In "Truth in Fiction," Lewis does not seem to consciously claim any connection to a specifically literary theory, and it is somewhat difficult to place him definitively in a category because his article refrains from commenting on the symbolic meaning or aesthetic value of works of fiction. However, his assumptions about the literal meaning of the work clearly imply that he supports an author-centered approach. All of the "intuitions" he references in support of his theory - such as his assertion that we desire to claim more than is explicitly stated or that authors cannot be wrong - seem to stem from some sort of pre-theoretical tendencies towards an author-centered, historically conscious theory. His final analysis is one that would seem to lend itself well to use by critics in this field. The two may not, however, be entirely compatible.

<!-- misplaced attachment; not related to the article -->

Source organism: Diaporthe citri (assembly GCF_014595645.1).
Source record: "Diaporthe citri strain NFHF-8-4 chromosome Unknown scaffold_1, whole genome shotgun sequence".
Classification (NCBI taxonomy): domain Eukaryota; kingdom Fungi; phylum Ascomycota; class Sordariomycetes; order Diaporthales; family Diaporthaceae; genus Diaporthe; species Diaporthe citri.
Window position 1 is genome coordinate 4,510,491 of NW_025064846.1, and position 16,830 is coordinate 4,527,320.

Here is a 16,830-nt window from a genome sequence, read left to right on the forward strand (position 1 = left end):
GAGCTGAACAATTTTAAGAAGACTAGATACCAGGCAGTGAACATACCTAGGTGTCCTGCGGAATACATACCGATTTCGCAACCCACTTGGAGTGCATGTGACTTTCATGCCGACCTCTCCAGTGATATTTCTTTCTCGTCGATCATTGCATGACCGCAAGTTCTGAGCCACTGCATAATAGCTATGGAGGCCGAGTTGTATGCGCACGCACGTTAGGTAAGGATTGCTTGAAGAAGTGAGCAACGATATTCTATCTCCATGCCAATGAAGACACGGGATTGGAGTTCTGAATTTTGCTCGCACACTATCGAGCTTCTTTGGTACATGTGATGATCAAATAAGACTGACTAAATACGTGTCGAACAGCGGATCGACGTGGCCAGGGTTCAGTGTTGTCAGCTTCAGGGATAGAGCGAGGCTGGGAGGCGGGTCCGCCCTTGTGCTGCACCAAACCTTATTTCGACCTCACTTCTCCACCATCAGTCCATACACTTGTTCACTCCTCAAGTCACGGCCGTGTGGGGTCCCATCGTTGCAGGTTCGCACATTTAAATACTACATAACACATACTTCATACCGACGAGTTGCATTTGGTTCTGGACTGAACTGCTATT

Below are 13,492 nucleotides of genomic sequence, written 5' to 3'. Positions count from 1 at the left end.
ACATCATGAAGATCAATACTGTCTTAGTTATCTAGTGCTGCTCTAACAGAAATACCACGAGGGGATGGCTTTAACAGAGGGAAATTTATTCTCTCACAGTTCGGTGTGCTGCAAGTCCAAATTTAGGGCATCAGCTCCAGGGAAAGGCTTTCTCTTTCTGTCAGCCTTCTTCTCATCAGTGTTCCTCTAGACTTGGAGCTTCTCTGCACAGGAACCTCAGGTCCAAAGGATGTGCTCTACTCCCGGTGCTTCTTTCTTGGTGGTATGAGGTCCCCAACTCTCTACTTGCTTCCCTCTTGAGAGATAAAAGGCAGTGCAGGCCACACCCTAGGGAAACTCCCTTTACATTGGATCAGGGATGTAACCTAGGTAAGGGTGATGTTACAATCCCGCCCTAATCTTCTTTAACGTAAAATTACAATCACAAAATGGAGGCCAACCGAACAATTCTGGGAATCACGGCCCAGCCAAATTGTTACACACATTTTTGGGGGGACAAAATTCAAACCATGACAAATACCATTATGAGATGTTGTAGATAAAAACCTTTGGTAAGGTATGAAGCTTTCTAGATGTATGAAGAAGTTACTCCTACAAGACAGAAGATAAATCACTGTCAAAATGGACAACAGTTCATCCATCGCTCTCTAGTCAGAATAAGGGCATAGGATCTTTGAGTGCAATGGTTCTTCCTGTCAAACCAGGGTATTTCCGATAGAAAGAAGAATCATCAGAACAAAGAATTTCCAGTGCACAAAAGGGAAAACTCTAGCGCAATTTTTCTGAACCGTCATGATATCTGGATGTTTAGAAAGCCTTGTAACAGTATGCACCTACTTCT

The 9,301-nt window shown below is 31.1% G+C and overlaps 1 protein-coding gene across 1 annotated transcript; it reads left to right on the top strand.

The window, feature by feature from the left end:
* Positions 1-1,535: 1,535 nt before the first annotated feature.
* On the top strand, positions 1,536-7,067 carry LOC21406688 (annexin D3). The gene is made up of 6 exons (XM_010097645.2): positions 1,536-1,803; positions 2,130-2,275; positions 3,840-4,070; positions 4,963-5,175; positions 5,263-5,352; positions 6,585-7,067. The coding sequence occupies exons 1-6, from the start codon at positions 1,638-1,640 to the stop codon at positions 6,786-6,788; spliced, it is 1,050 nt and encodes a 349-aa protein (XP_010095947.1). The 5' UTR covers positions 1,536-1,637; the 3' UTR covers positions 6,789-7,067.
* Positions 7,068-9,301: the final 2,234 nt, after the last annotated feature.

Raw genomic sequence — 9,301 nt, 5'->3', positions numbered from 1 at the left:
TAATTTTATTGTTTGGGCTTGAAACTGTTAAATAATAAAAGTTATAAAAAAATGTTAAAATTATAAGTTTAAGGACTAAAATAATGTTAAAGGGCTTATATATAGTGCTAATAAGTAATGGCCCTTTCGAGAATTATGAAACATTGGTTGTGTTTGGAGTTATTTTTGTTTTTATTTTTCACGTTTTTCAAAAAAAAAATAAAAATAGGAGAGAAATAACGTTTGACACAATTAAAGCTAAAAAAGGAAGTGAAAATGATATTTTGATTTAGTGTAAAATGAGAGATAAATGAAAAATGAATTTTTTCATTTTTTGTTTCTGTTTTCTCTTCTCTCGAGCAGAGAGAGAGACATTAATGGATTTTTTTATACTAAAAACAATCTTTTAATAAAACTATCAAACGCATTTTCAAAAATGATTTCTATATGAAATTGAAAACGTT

Called, variously, "historical-biographical," "historical author-centered," and "historical genetic," as well as other labels, this seems to be the kind of criticism that Lewis seems to be "intuitively" based in, although the article in question is too early for the New Historicism focus of literary studies of the early eighties. In this historical-biographical - to pick a term - field of thought, ultimate meaning comes from the author. It is not always possible to directly question an author as to the meaning of their work, however, so historical research as to social beliefs and practices is a major part of this criticism. Based as it often is on a sort of exaltation of the author as a superior genius, the foundations of historical-biographical criticism have been repeatedly attacked. Two notable instances are Wimsatt and Beardsley's 1954 New Criticism work, "The Intentional Fallacy," and Barthes' poststructuralist "The Death of the Author" in 1977, published one year before Lewis' "Truth in Fiction." It should not seem odd, however, that Lewis' essay does not seem to recognize the ideologies which claimed to preclude historical-biographical criticism, or the literary pressures which influenced Barthes and others. Lewis was far more concerned with the philosophical ramifications of his theory, as his "concretist" view of possible worlds was then and continues to be a difficult sticking point for most modal logicians.